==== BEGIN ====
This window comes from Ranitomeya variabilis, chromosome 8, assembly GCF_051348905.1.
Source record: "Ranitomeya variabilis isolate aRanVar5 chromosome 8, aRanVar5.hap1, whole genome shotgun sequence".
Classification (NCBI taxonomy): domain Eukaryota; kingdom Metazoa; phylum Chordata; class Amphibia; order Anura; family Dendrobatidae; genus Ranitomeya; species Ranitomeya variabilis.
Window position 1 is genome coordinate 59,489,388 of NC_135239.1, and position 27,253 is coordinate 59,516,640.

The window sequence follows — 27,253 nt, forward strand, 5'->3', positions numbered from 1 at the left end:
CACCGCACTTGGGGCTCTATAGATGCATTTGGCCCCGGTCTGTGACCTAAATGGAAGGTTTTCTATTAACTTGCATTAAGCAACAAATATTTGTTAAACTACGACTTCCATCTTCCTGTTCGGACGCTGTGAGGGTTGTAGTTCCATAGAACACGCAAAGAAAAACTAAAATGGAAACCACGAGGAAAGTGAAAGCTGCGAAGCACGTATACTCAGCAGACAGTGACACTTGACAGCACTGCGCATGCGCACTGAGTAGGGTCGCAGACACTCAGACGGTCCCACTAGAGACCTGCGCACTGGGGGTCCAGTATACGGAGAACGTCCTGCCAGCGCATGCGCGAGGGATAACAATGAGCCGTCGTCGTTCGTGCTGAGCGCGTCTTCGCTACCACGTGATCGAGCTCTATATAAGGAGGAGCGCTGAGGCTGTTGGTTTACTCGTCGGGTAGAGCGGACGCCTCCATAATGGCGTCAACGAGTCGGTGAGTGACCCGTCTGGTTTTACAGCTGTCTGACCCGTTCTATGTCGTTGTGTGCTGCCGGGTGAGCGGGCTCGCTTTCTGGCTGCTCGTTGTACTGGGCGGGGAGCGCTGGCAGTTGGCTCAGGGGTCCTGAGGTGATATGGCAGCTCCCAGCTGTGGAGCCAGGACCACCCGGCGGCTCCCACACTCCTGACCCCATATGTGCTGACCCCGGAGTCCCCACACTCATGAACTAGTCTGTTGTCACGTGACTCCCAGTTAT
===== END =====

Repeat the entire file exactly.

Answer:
This window comes from Ranitomeya variabilis, chromosome 8, assembly GCF_051348905.1.
Source record: "Ranitomeya variabilis isolate aRanVar5 chromosome 8, aRanVar5.hap1, whole genome shotgun sequence".
Classification (NCBI taxonomy): domain Eukaryota; kingdom Metazoa; phylum Chordata; class Amphibia; order Anura; family Dendrobatidae; genus Ranitomeya; species Ranitomeya variabilis.
Window position 1 is genome coordinate 59,489,388 of NC_135239.1, and position 27,253 is coordinate 59,516,640.

The window sequence follows — 27,253 nt, forward strand, 5'->3', positions numbered from 1 at the left end:
CACCGCACTTGGGGCTCTATAGATGCATTTGGCCCCGGTCTGTGACCTAAATGGAAGGTTTTCTATTAACTTGCATTAAGCAACAAATATTTGTTAAACTACGACTTCCATCTTCCTGTTCGGACGCTGTGAGGGTTGTAGTTCCATAGAACACGCAAAGAAAAACTAAAATGGAAACCACGAGGAAAGTGAAAGCTGCGAAGCACGTATACTCAGCAGACAGTGACACTTGACAGCACTGCGCATGCGCACTGAGTAGGGTCGCAGACACTCAGACGGTCCCACTAGAGACCTGCGCACTGGGGGTCCAGTATACGGAGAACGTCCTGCCAGCGCATGCGCGAGGGATAACAATGAGCCGTCGTCGTTCGTGCTGAGCGCGTCTTCGCTACCACGTGATCGAGCTCTATATAAGGAGGAGCGCTGAGGCTGTTGGTTTACTCGTCGGGTAGAGCGGACGCCTCCATAATGGCGTCAACGAGTCGGTGAGTGACCCGTCTGGTTTTACAGCTGTCTGACCCGTTCTATGTCGTTGTGTGCTGCCGGGTGAGCGGGCTCGCTTTCTGGCTGCTCGTTGTACTGGGCGGGGAGCGCTGGCAGTTGGCTCAGGGGTCCTGAGGTGATATGGCAGCTCCCAGCTGTGGAGCCAGGACCACCCGGCGGCTCCCACACTCCTGACCCCATATGTGCTGACCCCGGAGTCCCCACACTCATGAACTAGTCTGTTGTCACGTGACTCCCAGTTAT